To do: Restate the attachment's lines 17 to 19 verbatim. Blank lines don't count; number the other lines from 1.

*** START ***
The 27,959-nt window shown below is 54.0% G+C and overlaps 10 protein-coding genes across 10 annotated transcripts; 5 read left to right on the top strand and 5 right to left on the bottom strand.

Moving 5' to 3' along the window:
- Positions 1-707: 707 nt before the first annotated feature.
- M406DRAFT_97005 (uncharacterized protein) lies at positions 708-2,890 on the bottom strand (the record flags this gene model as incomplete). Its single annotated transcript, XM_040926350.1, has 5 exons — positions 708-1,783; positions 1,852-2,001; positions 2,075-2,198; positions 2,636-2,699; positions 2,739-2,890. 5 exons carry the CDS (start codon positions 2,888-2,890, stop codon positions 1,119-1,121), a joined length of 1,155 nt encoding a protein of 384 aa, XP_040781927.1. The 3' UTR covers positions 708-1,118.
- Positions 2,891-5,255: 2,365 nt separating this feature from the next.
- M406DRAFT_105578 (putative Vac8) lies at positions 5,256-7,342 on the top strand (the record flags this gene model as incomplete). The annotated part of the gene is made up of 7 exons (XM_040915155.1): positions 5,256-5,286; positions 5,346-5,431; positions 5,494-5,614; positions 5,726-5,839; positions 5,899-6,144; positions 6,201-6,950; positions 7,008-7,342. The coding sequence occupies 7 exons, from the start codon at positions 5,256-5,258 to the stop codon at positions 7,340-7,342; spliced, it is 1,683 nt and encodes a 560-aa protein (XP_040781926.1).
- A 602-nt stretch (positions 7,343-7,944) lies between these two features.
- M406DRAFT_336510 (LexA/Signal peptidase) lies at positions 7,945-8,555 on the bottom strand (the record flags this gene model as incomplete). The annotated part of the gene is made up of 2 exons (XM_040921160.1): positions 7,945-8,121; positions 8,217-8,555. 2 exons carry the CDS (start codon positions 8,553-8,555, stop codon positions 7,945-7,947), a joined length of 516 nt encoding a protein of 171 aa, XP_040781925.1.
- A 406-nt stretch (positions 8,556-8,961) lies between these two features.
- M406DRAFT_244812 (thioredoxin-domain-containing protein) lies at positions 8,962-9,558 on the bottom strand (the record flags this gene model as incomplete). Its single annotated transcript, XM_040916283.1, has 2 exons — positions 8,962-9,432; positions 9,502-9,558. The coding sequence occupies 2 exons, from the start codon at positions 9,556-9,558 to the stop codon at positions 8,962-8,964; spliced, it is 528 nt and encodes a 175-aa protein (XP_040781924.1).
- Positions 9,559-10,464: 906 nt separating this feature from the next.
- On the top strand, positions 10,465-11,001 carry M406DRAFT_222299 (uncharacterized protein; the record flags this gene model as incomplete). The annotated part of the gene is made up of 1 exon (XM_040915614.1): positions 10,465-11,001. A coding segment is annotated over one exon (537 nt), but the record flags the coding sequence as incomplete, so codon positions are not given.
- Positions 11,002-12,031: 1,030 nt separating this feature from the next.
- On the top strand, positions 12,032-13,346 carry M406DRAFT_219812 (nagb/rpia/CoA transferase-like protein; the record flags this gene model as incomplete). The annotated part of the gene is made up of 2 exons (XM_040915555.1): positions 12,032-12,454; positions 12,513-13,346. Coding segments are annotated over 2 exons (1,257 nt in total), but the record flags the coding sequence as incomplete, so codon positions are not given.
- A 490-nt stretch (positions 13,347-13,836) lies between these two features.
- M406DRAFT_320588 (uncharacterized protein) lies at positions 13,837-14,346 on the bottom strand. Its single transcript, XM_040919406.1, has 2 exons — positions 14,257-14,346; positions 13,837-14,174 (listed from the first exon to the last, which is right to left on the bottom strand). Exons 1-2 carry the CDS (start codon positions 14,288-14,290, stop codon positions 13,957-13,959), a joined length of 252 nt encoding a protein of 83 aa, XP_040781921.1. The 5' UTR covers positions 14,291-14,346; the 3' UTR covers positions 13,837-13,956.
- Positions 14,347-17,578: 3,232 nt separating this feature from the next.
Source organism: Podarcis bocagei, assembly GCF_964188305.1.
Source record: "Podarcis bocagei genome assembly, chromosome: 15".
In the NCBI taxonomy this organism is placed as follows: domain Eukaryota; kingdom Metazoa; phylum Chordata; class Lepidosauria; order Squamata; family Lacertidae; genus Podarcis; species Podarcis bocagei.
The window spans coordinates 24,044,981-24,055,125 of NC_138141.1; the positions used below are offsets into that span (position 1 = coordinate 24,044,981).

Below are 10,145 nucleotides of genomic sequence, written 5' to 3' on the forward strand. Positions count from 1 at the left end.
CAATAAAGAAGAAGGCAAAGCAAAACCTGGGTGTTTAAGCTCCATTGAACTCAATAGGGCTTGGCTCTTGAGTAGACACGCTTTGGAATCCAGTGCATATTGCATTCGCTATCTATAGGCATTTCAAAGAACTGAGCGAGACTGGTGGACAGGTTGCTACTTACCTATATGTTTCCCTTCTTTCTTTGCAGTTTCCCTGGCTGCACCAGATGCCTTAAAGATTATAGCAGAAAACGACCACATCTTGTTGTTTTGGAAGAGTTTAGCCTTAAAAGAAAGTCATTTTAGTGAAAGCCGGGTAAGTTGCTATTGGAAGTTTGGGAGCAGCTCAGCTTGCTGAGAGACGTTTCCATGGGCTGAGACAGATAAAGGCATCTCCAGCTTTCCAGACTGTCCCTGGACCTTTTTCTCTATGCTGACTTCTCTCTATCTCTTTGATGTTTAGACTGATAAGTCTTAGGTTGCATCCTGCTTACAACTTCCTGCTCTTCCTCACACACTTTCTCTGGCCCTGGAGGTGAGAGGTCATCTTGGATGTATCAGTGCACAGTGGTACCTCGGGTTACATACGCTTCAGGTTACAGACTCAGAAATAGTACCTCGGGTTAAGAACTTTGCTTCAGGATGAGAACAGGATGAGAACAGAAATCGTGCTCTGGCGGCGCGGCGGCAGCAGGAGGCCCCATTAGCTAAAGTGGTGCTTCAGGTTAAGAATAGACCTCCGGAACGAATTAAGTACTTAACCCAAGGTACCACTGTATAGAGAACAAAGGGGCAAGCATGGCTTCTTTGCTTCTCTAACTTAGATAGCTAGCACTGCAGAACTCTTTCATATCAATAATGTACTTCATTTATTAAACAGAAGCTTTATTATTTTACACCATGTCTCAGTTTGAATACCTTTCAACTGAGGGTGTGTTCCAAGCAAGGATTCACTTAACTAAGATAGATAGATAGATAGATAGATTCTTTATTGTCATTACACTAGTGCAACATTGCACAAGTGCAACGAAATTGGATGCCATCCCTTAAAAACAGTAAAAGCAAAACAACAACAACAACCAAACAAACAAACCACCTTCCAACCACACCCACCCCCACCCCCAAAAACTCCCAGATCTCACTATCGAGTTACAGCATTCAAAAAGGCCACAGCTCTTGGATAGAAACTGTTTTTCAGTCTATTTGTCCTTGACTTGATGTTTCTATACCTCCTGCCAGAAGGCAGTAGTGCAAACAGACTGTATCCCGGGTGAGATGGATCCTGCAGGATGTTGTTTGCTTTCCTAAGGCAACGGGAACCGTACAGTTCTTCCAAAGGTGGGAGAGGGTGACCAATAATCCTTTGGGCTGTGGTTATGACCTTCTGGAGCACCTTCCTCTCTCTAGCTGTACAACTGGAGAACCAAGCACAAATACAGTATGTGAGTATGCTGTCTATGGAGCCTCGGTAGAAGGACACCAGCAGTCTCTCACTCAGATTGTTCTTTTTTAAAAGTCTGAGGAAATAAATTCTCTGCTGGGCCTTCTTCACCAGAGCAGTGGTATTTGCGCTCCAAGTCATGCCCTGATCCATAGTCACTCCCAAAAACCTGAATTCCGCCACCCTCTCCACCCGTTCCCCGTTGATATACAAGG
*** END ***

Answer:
- Positions 14,347-17,578: 3,232 nt separating this feature from the next.
Source organism: Podarcis bocagei, assembly GCF_964188305.1.
Source record: "Podarcis bocagei genome assembly, chromosome: 15".